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Cancel/Termination Examples

 One of the small little treats provided in PostgreSQL 8.4 is the new pg_terminate_backend function. In the past when we wanted to kill runaway postgresql queries issued by a database or user or hmm us, we would call the pg_cancel_backend function. The problem with that is it would simply cancel the query in the backend process, but often times the offending application would simply launch the same query again.
In PostgreSQL 8.4 a new function was introduced called pg_terminate_backend. This doesn't completely replace pg_cancel_backend, but basically does what you do when you go into say a Windows Task manager and kill the offending postgres process or on Linux, you call a kill command on a postgres process. Its nicer in the sense that you can do it all within PostgreSQL and you can use the pg_stat_activity query to help you out a bit. Also you don't run the risk as easily of killing the root postgres process and killing the postgres service all together.

Below are the ways we commonly use these functions. One of the features I really love about PostgreSQL which I miss when working with SQL Server, is the ability to call a function that does something from within a query. This feature makes SQL so much more powerful.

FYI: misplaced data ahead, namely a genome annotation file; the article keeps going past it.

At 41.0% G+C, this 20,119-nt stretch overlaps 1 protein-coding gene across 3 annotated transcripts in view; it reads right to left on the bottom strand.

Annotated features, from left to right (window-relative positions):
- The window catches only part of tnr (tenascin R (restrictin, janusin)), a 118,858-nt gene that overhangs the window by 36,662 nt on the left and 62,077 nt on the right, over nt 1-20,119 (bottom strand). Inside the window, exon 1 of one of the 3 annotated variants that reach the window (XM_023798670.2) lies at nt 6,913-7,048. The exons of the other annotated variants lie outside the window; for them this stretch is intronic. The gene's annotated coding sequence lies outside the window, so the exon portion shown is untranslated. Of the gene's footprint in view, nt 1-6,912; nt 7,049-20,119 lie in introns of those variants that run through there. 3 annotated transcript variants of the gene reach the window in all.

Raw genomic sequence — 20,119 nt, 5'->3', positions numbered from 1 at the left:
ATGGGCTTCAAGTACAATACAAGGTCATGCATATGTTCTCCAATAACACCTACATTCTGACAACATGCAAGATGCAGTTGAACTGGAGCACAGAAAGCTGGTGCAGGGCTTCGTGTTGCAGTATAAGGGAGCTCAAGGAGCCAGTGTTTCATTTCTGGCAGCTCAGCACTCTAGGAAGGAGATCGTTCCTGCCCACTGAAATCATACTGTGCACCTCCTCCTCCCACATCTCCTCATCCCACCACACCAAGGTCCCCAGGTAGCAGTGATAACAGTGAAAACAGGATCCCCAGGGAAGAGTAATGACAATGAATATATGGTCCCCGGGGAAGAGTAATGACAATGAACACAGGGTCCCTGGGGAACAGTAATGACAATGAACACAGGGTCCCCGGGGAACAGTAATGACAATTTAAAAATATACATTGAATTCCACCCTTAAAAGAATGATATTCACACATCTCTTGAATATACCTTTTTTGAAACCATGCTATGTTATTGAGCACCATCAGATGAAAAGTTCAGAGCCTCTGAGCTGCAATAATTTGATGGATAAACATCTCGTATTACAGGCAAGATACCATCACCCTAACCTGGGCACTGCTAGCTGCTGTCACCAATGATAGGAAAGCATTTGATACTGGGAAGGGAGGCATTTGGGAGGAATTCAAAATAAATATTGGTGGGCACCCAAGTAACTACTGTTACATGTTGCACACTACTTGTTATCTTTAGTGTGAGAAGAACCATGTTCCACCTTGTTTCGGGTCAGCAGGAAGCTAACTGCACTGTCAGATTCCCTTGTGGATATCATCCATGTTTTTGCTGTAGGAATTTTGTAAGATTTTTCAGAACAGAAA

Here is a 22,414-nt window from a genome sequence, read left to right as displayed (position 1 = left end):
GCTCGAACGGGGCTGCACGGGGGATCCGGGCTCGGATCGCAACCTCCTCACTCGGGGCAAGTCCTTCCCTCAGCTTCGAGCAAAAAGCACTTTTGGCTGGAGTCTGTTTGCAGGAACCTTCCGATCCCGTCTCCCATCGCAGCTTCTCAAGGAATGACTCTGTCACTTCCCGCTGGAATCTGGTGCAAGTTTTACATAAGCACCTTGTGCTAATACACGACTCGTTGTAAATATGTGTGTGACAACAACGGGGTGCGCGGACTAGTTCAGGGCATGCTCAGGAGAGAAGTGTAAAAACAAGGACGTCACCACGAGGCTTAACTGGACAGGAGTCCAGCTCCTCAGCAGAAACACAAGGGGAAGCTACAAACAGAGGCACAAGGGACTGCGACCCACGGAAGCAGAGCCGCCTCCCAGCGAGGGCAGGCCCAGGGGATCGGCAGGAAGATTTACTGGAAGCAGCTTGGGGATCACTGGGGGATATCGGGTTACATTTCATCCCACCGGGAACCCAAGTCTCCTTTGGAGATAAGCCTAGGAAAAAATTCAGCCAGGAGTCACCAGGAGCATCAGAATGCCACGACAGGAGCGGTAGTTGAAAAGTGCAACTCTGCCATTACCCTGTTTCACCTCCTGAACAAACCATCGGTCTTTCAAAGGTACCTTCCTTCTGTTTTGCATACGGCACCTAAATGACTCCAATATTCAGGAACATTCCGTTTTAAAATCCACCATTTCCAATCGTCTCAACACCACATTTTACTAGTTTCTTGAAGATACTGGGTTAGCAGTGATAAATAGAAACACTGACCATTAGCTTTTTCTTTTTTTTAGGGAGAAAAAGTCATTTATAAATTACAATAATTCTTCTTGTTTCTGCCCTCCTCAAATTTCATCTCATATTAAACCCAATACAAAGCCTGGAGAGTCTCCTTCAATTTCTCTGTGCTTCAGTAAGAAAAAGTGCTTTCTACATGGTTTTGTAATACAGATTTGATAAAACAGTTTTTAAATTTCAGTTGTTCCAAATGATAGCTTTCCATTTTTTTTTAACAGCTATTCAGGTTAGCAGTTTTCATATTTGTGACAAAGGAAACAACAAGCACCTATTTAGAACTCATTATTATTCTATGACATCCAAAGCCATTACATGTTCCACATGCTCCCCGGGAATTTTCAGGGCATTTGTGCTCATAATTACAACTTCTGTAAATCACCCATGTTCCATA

Cancel/Termination Examples
   -- Cancel all queries in an annoying database
SELECT pg_cancel_backend(procpid)
FROM pg_stat_activity
WHERE datname = 'baddatabase';

-- Cancel all queries by an annoying user
SELECT pg_cancel_backend(procpid)
FROM pg_stat_activity
WHERE usename = 'baduser';

Baseball bat to the head
Terminating backends is also useful for freeing up memory from idle postgres processes that for whatever reason were not released or if you need to rename a database and need to kill all live connections to a database to do so.

-- terminate process by annoying database
SELECT pg_terminate_backend(procpid)
FROM pg_stat_activity
WHERE datname = 'baddatabase';

-- terminate process by an annoying user
SELECT pg_terminate_backend(procpid)
FROM pg_stat_activity
WHERE usename = 'baduser';

One thing we have noticed with the baseball approach to database management is that it doesn't always play well with pooled connection like things. For example in one PHP app we had that uses pooled connections, the connections became stale. Or at least we think this is the culprit. So you sometimes have to restart the app, or it sometimes gives annoying messages to the user until the dead connections are released. With that said, we still try the slap on the wrist before reaching for the baseball bat. Its always nice to have an easy to swing baseball bat handy though.

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